TS
Tectonics and Structural Geology

plate tectonics

Geology Bites Podcast

Geology Bites Podcast

Podcast conversations about geology with researchers making key contributions to our understanding of the Earth and the Solar System I have always wanted to grasp the widest spatial and temporal context in which we find ourselves. After completing a physics degree at Cambridge University, this led me to cosmology, and a PhD on the structure of clusters of galaxies at Oxford University. I then join ...[Read More]

TS Must-Read – Boyer & Elliot (1982) Thrust systems

TS Must-Read – Boyer & Elliot (1982) Thrust systems

The now-classic paper of Boyer & Elliott (1982) presented a novel and general geometric framework to study thrust systems. The framework describes thrust surfaces by lines of contact between thrusts, or branch lines, and lines of thrust termination, or tip lines, and examines how they join into imbricate fans or duplexes. The framework allows accurate and succinct descriptions of the geometry ...[Read More]

TS Must-read – Morgan (1968) Rises, Trenches, Great Faults, and Crustal Blocks

TS Must-read – Morgan (1968) Rises, Trenches, Great Faults, and Crustal Blocks

In his 1968 paper “Rises, Trenches, Great Faults, and Crustal Blocks”, Jason Morgan added the missing pieces of the plate tectonics: the representation of plates’ motion in terms of spherical surface, and plate rigidity. In the very first lines of the paper he describes his contribution as an “extension of the transform fault concept [of Wilson, 1965; see the TS-must-read blogpost of October 15, 2 ...[Read More]

TS Must-Read – Wilson (1966) Did the Atlantic close and then re-open?

TS Must-Read – Wilson (1966) Did the Atlantic close and then re-open?

J.T. Wilson published “Did the Atlantic close and reopen?” in 1966, giving birth to the so called “Wilson Cycle”. The article is a key steppingstone for the theory of plate tectonics, and it is a must-read paper not only in tectonics studies but also in paleontology and stratigraphy. The questions raised can be generally abridged in two: “Why regions with similar fauna can be very far from each ot ...[Read More]

TS Must-Read – Mckenzie and Parker (1967) The North Pacific: an example of tectonics on a sphere

TS Must-Read  – Mckenzie and Parker (1967) The North Pacific: an example of tectonics on a sphere

The paper describes how large, rigid, aseismic regions can be defined with Euler’s theorem, which describes the geometry of motion on a sphere, i.e. the Earth’s surface. Points on these large and rigid blocks move in relation to other blocks describing small circles set by their rotation pole. The paper describes this as “paving stone theory”, where tectonic plates are “paving stones”, and success ...[Read More]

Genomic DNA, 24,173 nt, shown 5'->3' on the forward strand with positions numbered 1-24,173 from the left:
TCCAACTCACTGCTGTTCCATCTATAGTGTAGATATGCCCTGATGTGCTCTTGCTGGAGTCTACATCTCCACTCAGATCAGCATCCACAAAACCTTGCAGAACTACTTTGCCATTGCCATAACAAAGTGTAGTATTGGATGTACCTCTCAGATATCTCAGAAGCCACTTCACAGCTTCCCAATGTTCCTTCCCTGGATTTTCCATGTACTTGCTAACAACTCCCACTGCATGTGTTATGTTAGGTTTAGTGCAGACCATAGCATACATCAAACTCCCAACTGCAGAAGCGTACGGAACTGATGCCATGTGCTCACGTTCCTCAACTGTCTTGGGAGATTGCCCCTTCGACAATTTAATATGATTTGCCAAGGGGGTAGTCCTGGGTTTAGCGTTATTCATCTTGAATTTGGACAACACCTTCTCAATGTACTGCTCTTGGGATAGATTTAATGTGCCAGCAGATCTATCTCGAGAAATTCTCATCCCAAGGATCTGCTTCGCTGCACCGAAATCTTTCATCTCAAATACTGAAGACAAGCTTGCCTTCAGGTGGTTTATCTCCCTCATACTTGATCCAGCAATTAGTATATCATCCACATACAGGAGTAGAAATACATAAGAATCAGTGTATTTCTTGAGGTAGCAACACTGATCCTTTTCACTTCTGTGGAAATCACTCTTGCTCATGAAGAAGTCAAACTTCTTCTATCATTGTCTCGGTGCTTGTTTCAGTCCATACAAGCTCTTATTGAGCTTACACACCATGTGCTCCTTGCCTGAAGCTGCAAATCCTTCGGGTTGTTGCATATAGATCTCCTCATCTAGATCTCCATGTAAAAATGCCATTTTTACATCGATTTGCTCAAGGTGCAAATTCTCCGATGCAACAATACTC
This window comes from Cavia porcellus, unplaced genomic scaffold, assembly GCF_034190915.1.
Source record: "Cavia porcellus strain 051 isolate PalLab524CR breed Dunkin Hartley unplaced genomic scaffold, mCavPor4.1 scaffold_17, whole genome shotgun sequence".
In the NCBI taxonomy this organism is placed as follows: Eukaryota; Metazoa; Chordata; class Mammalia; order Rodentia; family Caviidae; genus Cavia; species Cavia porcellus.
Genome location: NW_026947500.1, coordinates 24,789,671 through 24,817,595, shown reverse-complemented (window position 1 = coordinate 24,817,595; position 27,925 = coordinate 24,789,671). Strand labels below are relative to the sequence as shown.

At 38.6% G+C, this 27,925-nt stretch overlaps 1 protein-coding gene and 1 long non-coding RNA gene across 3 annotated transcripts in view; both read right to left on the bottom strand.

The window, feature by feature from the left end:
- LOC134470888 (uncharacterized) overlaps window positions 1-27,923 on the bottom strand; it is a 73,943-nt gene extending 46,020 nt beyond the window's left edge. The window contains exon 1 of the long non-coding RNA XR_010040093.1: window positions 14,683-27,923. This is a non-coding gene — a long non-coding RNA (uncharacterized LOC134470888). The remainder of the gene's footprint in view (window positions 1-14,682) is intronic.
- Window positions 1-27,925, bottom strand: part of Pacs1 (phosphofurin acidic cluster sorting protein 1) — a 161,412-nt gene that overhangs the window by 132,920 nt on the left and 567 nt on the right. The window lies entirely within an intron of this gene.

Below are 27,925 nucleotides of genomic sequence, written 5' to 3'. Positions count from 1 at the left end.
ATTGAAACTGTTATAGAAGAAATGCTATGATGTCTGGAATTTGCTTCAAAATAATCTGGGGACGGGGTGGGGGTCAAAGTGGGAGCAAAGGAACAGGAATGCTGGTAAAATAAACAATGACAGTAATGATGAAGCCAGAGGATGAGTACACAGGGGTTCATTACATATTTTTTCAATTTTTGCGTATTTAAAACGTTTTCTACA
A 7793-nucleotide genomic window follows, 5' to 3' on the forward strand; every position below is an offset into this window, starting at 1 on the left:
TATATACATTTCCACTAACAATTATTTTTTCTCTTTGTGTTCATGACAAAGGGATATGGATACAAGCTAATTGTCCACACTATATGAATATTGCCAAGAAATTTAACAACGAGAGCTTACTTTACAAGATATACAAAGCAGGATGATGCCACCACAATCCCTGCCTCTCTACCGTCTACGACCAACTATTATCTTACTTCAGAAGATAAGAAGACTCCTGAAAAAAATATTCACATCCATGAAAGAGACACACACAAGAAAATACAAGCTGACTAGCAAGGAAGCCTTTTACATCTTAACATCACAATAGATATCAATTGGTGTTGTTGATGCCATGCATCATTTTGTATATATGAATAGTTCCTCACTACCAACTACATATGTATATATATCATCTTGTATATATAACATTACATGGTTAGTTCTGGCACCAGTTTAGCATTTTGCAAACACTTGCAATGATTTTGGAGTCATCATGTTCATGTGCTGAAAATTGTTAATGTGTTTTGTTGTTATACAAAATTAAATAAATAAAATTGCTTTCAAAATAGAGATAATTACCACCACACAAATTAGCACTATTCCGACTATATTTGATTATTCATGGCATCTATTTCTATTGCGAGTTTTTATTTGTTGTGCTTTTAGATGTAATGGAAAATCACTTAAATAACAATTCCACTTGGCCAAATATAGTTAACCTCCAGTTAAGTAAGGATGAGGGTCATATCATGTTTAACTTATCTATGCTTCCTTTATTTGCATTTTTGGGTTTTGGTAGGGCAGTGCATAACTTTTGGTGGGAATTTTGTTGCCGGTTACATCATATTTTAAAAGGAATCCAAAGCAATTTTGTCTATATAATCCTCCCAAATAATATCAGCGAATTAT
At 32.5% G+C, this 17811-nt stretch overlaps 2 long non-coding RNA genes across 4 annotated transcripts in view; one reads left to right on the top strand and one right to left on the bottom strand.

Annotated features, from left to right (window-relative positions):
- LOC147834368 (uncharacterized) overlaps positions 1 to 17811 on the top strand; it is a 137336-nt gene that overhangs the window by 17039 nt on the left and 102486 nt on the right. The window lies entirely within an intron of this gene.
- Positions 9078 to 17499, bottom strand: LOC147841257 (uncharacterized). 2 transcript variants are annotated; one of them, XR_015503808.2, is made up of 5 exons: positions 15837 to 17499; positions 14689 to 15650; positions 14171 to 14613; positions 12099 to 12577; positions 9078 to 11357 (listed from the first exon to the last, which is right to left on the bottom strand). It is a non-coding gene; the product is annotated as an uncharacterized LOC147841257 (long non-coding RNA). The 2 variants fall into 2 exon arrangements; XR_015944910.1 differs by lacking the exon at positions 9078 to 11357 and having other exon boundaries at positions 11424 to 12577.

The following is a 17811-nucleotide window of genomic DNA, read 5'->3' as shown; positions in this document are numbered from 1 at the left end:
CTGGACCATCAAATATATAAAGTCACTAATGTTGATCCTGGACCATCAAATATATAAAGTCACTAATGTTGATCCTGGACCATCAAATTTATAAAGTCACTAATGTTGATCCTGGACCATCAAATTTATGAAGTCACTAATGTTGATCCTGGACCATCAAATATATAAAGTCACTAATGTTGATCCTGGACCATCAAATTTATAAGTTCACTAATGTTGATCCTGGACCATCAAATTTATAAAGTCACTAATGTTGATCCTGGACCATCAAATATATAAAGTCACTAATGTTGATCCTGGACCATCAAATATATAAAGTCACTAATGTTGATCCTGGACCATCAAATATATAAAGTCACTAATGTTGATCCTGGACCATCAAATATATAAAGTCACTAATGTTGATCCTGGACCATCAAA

TS Must-Read – Dietz (1961) Continent and ocean basin evolution by spreading of the sea floor

TS Must-Read – Dietz (1961) Continent and ocean basin evolution by spreading of the sea floor

Dietz 1961 “Continent and Ocean Basin Evolution by Spreading of the Sea Floor” paper was ground-breaking for plate tectonics. Almost literally, as it discussed the sea-floor spreading theory. Certainly away from the consensus at the time, this article is a classic in divergent tectonic settings and it may be an interesting piece of work for ECS working in tectonics and, more particularly, in conti ...[Read More]

100 years of Marie Tharp – The woman who mapped the ocean floor and laid the foundations of modern geology

100 years of Marie Tharp – The woman who mapped the ocean floor and laid the foundations of modern geology

Marie Tharp (July 30, 1920 – August 23, 2006) would have turned 100 on this very day and she continues to live through her legacy of having mapped the world’s oceans. Similar to famous painters, some of whom only gain appreciation after their death, Marie Tharp is one of the most underappreciated scientists in the history of the earth sciences. Marie was born in Ypsilanti, Michigan. Due to h ...[Read More]

Beyond Tectonics: Building fictional worlds to better understand our own

Beyond Tectonics: Building fictional worlds to better understand our own

In this edition of “Beyond Tectonics” Ben Blackledge and Hannah Davies talk about worldbuilding and how it can be applied to the discipline of tectonics and tides. Ben Blackledge recently completed his MSc in Bangor and will soon be beginning a PhD in Bristol University.   Let’s begin with a question. Are the tides always the same on every planet? Because of the force of gravity, ...[Read More]

Beyond Tectonics: How mountain building shaped biodiversity

Beyond Tectonics: How mountain building shaped biodiversity

This edition of “Beyond Tectonics” is brought to you by Lydian Boschman. Lydian is a postdoctoral researcher at ETH Zürich. She has a background in geology and plate tectonic reconstructions, but now works with a group of biodiversity modelers of the Landscape Ecology group at ETH, bridging the gap between geology and biology. In her research, she focuses on the uplift history of the Andes, and ho ...[Read More]

Beyond Tectonics: Can only tectonically active planets sustain life?

Beyond Tectonics: Can only tectonically active planets sustain life?

This edition of “Beyond Tectonics” is brought to you by David Waltham. David is a professor of Geophysics at Royal Holloway who studies Geology, Astronomy and Astrobiology. His current research focus is on whether the Earth is “special” because it is habitable, or if the Earth is one of a vast amount of life-bearing planets. “Is Earth Special? Do we live on a typical rocky ...[Read More]